"Has Andrew Carnaygie given ye a libry yet?" asked Mr. Dooley.
"Not that I know iv," said Mr. Hennessy.
"He will," said Mr. Dooley. "Ye'll not escape him. Befure he dies he hopes to crowd a libry on ivry man, woman, an' child in th' country. He's given thim to cities, towns, villages, an' whistlin' stations. They're tearin' down gas-houses an' poor-houses to put up libries. Befure another year, ivry house in Pittsburg that ain't a blast-furnace will be a Carnaygie libry. In some places all th' buildin's is libries. If ye write him f'r an autygraft he sinds ye a library."
"Does he give th' books that go with it?" aksed Mr. Hennessy.
"Books?" said Mr. Dooley. "What ar're ye talkin' about? D'ye know what a libry is? I suppose ye think it's a place where a man can go, haul down wan iv his fav'rite authors fr'm th' shelf, an' take a nap in it. That's not a Carnaygie libry. A Carnaygie libry is a large, brown-stone, impenethrible buildin' with the' name iv th' maker blown on the' dure. Libry, fr'm th' Greek wurruds, libus, a book, an' ary, sildom, -sildom a book. A Carnaygie libry is archytechoor, not lithrachoor."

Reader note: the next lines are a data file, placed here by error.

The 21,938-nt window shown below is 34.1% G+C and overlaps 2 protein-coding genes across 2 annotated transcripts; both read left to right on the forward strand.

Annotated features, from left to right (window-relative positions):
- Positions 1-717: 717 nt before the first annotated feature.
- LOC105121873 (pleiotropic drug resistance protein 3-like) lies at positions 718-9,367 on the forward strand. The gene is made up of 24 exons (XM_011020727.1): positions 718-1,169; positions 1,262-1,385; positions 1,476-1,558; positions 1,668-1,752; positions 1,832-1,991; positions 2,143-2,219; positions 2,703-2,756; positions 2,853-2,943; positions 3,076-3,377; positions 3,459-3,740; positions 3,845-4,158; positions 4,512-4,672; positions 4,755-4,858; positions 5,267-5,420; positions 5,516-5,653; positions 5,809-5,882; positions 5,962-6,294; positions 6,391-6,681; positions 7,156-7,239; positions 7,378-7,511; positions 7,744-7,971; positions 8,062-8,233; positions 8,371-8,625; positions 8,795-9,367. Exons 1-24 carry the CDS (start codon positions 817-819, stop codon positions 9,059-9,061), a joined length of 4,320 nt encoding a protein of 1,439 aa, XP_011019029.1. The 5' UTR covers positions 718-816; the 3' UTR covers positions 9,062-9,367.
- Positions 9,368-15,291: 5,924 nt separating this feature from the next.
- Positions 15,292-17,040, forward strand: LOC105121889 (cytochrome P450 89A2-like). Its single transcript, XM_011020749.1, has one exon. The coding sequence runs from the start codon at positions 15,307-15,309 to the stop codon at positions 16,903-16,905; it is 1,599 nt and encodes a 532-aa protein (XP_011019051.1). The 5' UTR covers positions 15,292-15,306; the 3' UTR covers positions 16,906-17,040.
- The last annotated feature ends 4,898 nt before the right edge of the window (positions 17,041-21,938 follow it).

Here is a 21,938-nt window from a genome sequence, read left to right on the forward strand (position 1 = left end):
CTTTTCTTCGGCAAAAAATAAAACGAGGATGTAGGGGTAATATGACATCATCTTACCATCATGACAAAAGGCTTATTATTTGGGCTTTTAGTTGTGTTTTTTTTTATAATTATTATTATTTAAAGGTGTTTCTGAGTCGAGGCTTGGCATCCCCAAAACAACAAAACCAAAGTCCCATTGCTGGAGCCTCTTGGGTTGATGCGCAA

And still later in the sketch:
" All th' same, I like Andrew Carnaygie. Him an' me ar're agreed on that point. I like him because he ain't shamed to give publicly. Ye don't find him puttin' on false whiskers an' turnin' up his coat-collar whin he goes out to be benivolent. No, sir. Ivry time he dhrops a dollar it makes a noise like a wather fallin' down-stairs with a tray iv dishes."